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Breast Cancer Vaccine

Breast Cancer Vaccine

Breast cancer vaccines are an active immunotherapy strategy designed to stimulate the patient’s immune system and help recognize and destroy tumor cells by presenting tumor-associated antigens (TAAs) and tumor-specific antigens (TSAs). The examination of pre-existing immune responses directed against tumours in cancer patients can yield valuable insights to inform the choice of targets for cancer vaccines and identify dependable responders.

Pink Eraser Project

The Pink Eraser Project is a nonprofit organization launched by breast cancer survivors Michele Young and Kristen Dahlgren, aiming to accelerate the development of a breast cancer vaccine. The project aims to bring together leading minds in breast cancer research, including doctors from prominent cancer centers, to create a vaccine that can prevent or slow the progression of breast cancer. The organization is led by Dr. Nora Disis, the director of the University of Washington’s Cancer Vaccine Institute, who has a breast cancer vaccine in early-stage trials with promising results.

Therapeutic mRNA Cancer Vaccines

Microenvironment Targeting Vaccine

A novel approach to breast cancer vaccination involves utilizing TME antigens over tumor cell antigens. These antigens are more stable and less susceptible to immune escape caused by antigen mutations, making immunotherapy more effective. Several prospective targets have been identified in pre-clinical models, such as whole-cell endothelial-based, EGFR-, CD105-, PDGFR-β-, and VEGF-targeting BC vaccines, as well as DNA-based fibroblast activation protein-alpha (FAP-α)-targeting vaccines.

Clinical Trials

  • Phase I Trial

A phase I trial evaluated the safety of a vaccine targeting the protein human epidermal growth factor receptor 2 (HER2), which is overexpressed in about 30% of breast cancers. The vaccine used a DNA-based approach, where the DNA instructions for a part of the HER2 protein are injected into the patient. It is well known that this intracellular portion elicits more potent cytotoxic immune responses.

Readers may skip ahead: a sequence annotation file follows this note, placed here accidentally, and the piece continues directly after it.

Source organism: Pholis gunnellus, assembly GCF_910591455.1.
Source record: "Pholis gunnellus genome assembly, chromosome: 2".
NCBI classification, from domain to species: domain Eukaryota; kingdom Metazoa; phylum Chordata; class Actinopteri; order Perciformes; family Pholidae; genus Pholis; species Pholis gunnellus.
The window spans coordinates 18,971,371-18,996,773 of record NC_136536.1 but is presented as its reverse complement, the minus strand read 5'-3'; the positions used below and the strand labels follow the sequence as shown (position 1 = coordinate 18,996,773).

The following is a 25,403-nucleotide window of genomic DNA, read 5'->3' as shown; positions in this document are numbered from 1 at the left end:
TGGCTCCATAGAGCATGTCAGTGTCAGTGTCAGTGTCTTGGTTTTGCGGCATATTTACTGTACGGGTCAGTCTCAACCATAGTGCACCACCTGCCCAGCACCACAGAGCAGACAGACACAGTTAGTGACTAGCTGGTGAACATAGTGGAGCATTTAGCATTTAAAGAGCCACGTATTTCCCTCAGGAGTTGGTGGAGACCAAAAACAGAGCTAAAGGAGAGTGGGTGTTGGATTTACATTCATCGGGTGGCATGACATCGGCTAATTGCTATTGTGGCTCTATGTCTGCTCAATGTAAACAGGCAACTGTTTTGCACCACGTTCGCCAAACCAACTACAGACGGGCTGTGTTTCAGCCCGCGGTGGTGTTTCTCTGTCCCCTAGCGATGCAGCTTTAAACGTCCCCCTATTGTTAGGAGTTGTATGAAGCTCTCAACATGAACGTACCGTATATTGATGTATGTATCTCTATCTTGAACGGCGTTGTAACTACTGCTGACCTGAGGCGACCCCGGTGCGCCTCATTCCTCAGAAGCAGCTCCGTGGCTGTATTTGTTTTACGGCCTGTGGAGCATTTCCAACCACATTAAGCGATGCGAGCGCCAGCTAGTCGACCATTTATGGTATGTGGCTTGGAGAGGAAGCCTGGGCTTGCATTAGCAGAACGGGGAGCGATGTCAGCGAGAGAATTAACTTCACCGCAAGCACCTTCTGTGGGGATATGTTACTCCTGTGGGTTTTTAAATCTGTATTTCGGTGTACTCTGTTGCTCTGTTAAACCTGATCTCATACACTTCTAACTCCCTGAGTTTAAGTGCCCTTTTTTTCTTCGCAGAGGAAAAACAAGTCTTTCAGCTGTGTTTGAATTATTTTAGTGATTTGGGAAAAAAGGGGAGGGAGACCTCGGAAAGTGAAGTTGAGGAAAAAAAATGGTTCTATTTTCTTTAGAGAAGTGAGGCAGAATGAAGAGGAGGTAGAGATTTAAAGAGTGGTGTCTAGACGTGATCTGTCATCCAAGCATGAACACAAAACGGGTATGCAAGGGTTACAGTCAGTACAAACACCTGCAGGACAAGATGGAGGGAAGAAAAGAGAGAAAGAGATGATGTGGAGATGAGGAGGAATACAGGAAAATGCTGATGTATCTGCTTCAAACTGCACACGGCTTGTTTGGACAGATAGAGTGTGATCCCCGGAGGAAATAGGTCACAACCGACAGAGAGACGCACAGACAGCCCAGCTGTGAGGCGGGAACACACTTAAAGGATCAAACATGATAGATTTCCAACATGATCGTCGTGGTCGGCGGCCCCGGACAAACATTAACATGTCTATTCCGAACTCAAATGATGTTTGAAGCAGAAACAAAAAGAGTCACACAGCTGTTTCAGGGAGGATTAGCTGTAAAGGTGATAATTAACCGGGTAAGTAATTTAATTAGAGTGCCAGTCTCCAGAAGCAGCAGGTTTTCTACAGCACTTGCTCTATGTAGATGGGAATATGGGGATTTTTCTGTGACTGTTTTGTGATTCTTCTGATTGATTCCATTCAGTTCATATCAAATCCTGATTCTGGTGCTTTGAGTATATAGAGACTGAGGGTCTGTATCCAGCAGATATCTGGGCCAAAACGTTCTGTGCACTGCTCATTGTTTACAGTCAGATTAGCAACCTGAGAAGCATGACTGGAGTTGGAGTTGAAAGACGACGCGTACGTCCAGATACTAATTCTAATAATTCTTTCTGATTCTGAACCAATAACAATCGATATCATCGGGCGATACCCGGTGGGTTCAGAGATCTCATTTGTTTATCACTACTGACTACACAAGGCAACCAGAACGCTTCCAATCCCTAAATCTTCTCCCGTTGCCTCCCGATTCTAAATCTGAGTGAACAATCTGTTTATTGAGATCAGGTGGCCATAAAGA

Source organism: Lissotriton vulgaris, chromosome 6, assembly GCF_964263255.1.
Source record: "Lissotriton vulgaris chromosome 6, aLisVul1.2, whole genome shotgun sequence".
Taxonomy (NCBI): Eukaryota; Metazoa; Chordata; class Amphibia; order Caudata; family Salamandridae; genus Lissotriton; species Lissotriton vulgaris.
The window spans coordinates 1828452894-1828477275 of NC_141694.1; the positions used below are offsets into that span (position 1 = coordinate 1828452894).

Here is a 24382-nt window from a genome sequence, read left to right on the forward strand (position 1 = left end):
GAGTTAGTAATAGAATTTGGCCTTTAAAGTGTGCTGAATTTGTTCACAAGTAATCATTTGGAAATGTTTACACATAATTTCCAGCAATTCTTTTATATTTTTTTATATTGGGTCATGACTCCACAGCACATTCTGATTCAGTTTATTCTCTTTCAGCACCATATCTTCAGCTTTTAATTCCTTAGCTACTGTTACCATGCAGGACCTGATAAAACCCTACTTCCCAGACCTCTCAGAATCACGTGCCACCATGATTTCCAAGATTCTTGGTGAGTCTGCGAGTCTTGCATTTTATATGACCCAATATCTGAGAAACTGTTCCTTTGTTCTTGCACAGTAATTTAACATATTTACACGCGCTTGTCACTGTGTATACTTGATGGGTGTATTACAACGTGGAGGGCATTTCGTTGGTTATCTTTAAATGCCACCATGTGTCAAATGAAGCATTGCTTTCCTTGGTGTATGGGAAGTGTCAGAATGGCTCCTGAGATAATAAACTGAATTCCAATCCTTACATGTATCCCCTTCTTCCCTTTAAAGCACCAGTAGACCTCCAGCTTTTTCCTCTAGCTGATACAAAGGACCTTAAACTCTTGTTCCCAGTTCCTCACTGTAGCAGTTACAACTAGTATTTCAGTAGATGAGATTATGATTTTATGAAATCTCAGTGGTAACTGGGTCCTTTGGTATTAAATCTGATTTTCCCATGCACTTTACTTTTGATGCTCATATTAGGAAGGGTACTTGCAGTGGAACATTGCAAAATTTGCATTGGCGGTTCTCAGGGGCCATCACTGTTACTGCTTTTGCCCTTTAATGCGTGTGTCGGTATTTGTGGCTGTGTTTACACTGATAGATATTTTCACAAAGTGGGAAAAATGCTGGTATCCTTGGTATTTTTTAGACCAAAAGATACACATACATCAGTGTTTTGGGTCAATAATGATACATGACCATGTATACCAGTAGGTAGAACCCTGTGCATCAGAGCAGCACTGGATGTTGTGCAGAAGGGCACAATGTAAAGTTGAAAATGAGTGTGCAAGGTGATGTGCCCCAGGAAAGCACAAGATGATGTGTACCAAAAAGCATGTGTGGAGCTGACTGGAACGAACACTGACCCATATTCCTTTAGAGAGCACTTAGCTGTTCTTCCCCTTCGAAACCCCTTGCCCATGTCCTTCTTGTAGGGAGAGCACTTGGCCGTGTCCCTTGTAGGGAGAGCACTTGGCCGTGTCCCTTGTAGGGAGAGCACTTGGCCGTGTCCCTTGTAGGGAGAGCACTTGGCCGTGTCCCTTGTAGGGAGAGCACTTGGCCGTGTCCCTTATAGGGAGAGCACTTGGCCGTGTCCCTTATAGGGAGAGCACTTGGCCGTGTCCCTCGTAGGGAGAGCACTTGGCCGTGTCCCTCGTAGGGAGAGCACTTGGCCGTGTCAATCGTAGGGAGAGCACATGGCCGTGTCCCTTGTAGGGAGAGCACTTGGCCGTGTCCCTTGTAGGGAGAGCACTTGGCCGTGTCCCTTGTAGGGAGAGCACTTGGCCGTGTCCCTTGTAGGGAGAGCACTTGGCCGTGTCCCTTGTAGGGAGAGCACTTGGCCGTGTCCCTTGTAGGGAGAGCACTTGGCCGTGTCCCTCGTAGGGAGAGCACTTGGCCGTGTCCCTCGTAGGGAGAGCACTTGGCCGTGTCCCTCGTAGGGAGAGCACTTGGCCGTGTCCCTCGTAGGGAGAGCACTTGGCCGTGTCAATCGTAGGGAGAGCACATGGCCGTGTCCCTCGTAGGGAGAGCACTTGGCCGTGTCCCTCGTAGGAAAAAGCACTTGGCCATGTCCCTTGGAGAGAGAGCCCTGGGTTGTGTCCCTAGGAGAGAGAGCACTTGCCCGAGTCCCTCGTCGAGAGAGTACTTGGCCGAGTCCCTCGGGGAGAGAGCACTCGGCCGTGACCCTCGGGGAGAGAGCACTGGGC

The trial involved 66 women with metastatic breast cancer who had completed standard therapy and achieved complete remission or had slow-growing tumors. The participants were divided into three groups, each receiving three injections of the vaccine at different doses. The results showed that the vaccine was safe and generated a strong immune response to the HER2 protein, suggesting its potential for treating different types of breast cancer.

Future Directions

The findings from this trial are promising and will be evaluated in a larger, randomized clinical trial. The development of breast cancer vaccines is an active area of research, with ongoing investigations into various vaccine types, such as peptide vaccines, cell-based vaccines, bacterial or viral vector vaccines, and dendritic cell-based vaccinations. These studies aim to improve the selection of vaccine targets and delivery methods to enhance the effectiveness of breast cancer vaccines.

Immunotherapy for Breast Cancer

Immunotherapy has emerged as a critical component in the treatment of breast cancer, offering significant improvements in prognosis and survival rates. The mainstay of passive immunotherapy includes trastuzumab, pertuzumab, and trastuzumab emtansine (T-DM1), which have been shown to be effective in both metastatic and adjuvant settings. Active specific immunotherapy, such as cancer vaccines, also holds promise, particularly in the adjuvant setting, where they can potentially elicit long-term immune responses and prevent disease recurrence.